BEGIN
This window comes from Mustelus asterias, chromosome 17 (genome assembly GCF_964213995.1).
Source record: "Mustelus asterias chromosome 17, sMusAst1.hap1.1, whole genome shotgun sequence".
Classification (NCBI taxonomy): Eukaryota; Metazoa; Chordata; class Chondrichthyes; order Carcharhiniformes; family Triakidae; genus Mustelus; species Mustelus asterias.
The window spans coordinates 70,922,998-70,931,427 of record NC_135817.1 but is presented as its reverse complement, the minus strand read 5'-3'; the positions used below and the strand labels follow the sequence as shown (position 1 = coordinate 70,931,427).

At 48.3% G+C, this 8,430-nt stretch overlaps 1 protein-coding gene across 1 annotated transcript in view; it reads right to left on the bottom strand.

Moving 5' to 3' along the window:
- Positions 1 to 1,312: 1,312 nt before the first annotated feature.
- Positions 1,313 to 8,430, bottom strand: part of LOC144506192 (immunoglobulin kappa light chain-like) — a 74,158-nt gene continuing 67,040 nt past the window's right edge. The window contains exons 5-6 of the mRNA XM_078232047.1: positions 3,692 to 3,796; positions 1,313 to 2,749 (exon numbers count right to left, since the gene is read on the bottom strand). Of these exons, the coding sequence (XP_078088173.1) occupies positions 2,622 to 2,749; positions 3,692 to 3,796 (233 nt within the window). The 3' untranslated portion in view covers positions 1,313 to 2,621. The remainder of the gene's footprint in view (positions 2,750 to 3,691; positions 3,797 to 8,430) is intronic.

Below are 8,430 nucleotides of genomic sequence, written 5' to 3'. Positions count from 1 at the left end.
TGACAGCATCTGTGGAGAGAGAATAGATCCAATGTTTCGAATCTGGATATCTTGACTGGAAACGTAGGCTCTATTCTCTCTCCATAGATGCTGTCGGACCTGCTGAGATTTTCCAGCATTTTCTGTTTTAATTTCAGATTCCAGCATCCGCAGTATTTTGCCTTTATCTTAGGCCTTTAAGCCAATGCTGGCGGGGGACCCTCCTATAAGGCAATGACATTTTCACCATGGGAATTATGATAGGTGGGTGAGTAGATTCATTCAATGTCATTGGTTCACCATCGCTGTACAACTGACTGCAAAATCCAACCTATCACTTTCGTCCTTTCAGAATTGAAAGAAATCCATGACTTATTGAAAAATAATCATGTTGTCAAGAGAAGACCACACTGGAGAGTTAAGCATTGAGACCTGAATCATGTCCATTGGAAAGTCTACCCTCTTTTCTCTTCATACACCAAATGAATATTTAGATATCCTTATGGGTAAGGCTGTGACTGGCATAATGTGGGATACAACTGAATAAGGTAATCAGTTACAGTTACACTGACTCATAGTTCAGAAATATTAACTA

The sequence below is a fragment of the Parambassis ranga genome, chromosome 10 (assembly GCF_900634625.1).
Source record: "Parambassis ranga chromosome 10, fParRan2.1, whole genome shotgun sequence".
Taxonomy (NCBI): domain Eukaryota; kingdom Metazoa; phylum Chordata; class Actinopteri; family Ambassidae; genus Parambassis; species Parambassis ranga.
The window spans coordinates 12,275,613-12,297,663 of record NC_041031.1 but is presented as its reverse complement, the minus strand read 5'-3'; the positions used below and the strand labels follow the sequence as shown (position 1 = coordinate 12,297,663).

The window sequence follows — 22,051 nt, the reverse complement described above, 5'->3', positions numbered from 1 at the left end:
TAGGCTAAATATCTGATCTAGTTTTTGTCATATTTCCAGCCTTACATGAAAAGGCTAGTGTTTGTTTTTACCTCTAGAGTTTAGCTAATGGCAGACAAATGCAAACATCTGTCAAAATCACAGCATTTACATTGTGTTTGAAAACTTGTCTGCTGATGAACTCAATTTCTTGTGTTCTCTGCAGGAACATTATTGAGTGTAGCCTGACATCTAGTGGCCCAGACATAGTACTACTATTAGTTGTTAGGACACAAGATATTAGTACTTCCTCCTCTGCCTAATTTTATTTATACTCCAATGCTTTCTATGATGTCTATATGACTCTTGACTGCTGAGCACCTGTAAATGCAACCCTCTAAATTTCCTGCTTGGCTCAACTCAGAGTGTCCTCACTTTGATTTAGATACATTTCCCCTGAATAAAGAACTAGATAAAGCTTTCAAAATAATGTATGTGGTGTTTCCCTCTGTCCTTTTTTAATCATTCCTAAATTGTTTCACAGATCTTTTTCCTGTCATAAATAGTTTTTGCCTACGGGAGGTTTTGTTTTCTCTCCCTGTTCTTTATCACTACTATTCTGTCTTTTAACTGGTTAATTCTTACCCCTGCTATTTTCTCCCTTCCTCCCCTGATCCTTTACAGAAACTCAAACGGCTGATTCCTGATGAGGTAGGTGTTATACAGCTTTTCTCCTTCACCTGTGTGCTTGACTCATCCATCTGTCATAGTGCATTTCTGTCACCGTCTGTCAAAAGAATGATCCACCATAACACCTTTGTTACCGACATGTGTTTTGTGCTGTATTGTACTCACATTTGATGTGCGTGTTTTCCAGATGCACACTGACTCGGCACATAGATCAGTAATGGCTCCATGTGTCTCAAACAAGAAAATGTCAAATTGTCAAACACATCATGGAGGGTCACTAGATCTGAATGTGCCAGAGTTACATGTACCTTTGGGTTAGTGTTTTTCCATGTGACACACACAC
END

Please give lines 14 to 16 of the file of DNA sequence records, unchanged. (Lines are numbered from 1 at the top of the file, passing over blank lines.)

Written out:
The window spans coordinates 12,275,613-12,297,663 of record NC_041031.1 but is presented as its reverse complement, the minus strand read 5'-3'; the positions used below and the strand labels follow the sequence as shown (position 1 = coordinate 12,297,663).

The window sequence follows — 22,051 nt, the reverse complement described above, 5'->3', positions numbered from 1 at the left end:
TAGGCTAAATATCTGATCTAGTTTTTGTCATATTTCCAGCCTTACATGAAAAGGCTAGTGTTTGTTTTTACCTCTAGAGTTTAGCTAATGGCAGACAAATGCAAACATCTGTCAAAATCACAGCATTTACATTGTGTTTGAAAACTTGTCTGCTGATGAACTCAATTTCTTGTGTTCTCTGCAGGAACATTATTGAGTGTAGCCTGACATCTAGTGGCCCAGACATAGTACTACTATTAGTTGTTAGGACACAAGATATTAGTACTTCCTCCTCTGCCTAATTTTATTTATACTCCAATGCTTTCTATGATGTCTATATGACTCTTGACTGCTGAGCACCTGTAAATGCAACCCTCTAAATTTCCTGCTTGGCTCAACTCAGAGTGTCCTCACTTTGATTTAGATACATTTCCCCTGAATAAAGAACTAGATAAAGCTTTCAAAATAATGTATGTGGTGTTTCCCTCTGTCCTTTTTTAATCATTCCTAAATTGTTTCACAGATCTTTTTCCTGTCATAAATAGTTTTTGCCTACGGGAGGTTTTGTTTTCTCTCCCTGTTCTTTATCACTACTATTCTGTCTTTTAACTGGTTAATTCTTACCCCTGCTATTTTCTCCCTTCCTCCCCTGATCCTTTACAGAAACTCAAACGGCTGATTCCTGATGAGGTAGGTGTTATACAGCTTTTCTCCTTCACCTGTGTGCTTGACTCATCCATCTGTCATAGTGCATTTCTGTCACCGTCTGTCAAAAGAATGATCCACCATAACACCTTTGTTACCGACATGTGTTTTGTGCTGTATTGTACTCACATTTGATGTGCGTGTTTTCCAGATGCACACTGACTCGGCACATAGATCAGTAATGGCTCCATGTGTCTCAAACAAGAAAATGTCAAATTGTCAAACACATCATGGAGGGTCACTAGATCTGAATGTGCCAGAGTTACATGTACCTTTGGGTTAGTGTTTTTCCATGTGACACACACAC